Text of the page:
This problem is insidious and self-perpetuating, until or unless truth is valued. If one candidate plays the game of lies, and the other doesn’t- the bolder liar wins by default. If both play, it invites escalation that degrades the already dubious processes of political campaigning into genuine absurdity. No voter has any hope of knowing what any candidate will ever actually do. This election seemingly executed a whole new contract: “tell us whatever we want to hear, and we’ll believe it long enough to vote for you.” We have met the enemy, and it is us- in our gullible multitudes.

The dilemma of this post-truth world is rather acute in this moment.

If we hold Trump fully accountable for the positions he espoused, there can be no accommodation. The positions he espoused, in the aggregate, are the very rhetoric goading fascists into the open, for thinking they are now welcome there. Any reconciliation comes at the cost of decency itself, and leaves character in tatters.

But if we offer no accommodation, and he didn’t mean what he said- do we leave him nowhere to turn for support but to the very radical elements that most threaten us all? Do we drive him into an embrace of policies he privately derided even as he spouted them?

We might, instead, hold Trump to the standard of his deeds, rather than his obviously insincere words. We could, then, potentially reconcile- but at a dreadful cost. We would be saying, in essence: lie with utter abandon to get elected, and we’ll forgive you afterward if you do the right thing then.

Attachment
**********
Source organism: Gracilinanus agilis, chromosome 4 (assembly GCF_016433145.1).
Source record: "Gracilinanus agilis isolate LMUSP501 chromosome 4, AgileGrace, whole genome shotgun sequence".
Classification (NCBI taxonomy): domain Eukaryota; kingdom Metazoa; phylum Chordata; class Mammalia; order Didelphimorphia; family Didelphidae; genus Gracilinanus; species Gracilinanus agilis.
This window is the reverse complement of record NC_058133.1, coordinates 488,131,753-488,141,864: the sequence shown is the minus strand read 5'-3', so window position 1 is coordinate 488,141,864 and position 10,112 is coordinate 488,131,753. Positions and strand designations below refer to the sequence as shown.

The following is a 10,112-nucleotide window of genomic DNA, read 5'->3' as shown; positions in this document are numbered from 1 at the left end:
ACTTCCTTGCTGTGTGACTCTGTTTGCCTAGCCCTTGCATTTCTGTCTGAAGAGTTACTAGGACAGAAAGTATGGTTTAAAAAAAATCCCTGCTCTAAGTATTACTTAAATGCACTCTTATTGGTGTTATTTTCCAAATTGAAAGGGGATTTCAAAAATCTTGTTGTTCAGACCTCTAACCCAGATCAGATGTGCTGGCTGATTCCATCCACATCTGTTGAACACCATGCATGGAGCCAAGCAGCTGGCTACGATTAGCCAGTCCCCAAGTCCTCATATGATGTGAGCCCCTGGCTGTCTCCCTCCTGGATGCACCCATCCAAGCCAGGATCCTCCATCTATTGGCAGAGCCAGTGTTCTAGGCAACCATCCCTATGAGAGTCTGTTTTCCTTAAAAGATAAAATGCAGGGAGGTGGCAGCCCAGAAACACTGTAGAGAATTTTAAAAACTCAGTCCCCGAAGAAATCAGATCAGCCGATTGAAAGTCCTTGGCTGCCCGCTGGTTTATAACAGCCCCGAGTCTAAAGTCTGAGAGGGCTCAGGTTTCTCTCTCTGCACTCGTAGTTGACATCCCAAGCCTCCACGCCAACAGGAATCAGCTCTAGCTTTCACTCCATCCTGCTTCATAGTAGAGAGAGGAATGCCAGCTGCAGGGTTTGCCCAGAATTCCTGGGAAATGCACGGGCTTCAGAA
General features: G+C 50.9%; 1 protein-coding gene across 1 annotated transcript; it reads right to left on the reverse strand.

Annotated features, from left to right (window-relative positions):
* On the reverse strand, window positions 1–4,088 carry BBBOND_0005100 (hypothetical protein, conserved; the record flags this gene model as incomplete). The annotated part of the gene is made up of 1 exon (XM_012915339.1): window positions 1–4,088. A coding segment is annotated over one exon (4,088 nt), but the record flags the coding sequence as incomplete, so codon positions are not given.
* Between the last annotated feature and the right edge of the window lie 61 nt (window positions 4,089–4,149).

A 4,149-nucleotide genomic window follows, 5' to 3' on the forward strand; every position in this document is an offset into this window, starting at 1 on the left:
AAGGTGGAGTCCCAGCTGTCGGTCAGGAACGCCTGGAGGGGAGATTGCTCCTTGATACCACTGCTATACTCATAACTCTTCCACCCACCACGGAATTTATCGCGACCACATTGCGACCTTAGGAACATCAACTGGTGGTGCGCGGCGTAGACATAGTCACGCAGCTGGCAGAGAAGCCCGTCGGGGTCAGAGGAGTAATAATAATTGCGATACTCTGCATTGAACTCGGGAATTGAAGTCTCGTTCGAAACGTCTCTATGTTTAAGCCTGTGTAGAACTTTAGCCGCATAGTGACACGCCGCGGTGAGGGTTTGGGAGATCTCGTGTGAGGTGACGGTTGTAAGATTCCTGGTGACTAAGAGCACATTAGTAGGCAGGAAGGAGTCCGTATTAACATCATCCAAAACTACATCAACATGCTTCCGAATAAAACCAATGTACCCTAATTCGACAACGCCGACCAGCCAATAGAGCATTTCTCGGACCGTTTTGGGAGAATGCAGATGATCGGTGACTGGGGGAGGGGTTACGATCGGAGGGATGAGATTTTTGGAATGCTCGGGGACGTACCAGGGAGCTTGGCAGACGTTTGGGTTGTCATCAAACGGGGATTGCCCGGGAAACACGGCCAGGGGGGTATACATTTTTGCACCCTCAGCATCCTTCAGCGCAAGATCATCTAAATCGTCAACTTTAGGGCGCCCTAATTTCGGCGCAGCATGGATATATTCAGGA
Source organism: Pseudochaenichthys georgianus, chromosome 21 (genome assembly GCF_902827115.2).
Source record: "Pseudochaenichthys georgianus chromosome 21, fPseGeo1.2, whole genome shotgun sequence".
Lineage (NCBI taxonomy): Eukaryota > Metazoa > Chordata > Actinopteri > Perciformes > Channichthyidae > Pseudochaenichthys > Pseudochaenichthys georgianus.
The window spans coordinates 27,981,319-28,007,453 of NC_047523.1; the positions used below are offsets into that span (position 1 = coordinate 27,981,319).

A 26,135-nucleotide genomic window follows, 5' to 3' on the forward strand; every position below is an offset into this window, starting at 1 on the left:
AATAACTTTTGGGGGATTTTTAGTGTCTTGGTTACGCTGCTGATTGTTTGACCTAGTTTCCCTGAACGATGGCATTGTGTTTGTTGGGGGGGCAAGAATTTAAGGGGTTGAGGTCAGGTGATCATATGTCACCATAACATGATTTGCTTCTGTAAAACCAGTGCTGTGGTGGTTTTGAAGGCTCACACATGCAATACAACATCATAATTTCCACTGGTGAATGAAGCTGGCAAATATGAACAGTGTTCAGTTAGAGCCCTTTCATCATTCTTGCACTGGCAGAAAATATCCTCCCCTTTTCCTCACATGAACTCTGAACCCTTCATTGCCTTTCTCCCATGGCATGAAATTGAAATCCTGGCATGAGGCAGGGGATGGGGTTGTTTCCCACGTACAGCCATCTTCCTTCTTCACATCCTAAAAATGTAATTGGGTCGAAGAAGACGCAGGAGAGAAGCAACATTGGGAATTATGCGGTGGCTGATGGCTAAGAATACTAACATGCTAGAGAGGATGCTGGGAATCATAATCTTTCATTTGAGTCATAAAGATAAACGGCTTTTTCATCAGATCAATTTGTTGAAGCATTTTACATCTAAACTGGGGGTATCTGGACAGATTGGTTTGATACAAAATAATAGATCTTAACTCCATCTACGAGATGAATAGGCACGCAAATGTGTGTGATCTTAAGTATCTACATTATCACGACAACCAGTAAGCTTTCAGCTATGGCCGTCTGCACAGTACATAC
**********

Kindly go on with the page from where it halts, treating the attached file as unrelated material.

But if there is no cost to lying, what hope is there for truth? We will have killed it- in the company of expertise. That’s ominous, no matter one’s politics. It is certainly an acute threat to all that matters most to the health of people and planet alike.

So here we are, between a rock and Trump place; damned if we do, and damned if we don’t. Invidious outrage to the left, the renunciation of truth to the right. Only the fascists among us will win if Trump meant all that he said when he said it. But if he was lying, as seems more evident every day, then they lose- but so do we all. We have all looked on not only as truth was killed, but as its remains were publicly desecrated.

We, the people, can fix this henceforth by choosing not just to trust, but also to verify. We can choose to make truth matter more than being told lies we like. We, and only we, can establish the accountability that paves the fast track to the post, post-truth era- where truth matters.

But in this moment, we are here- where it has not.

I keep running into the idea, propounded by friend and foe alike, that those who cast votes for the losing cause need to get over it. Ordinarily, I would agree. But this is not an election of normal wins and losses. For everyone loses when lies trump truth.


David L. Katz

Director, Yale University Prevention Research Center; Griffin Hospital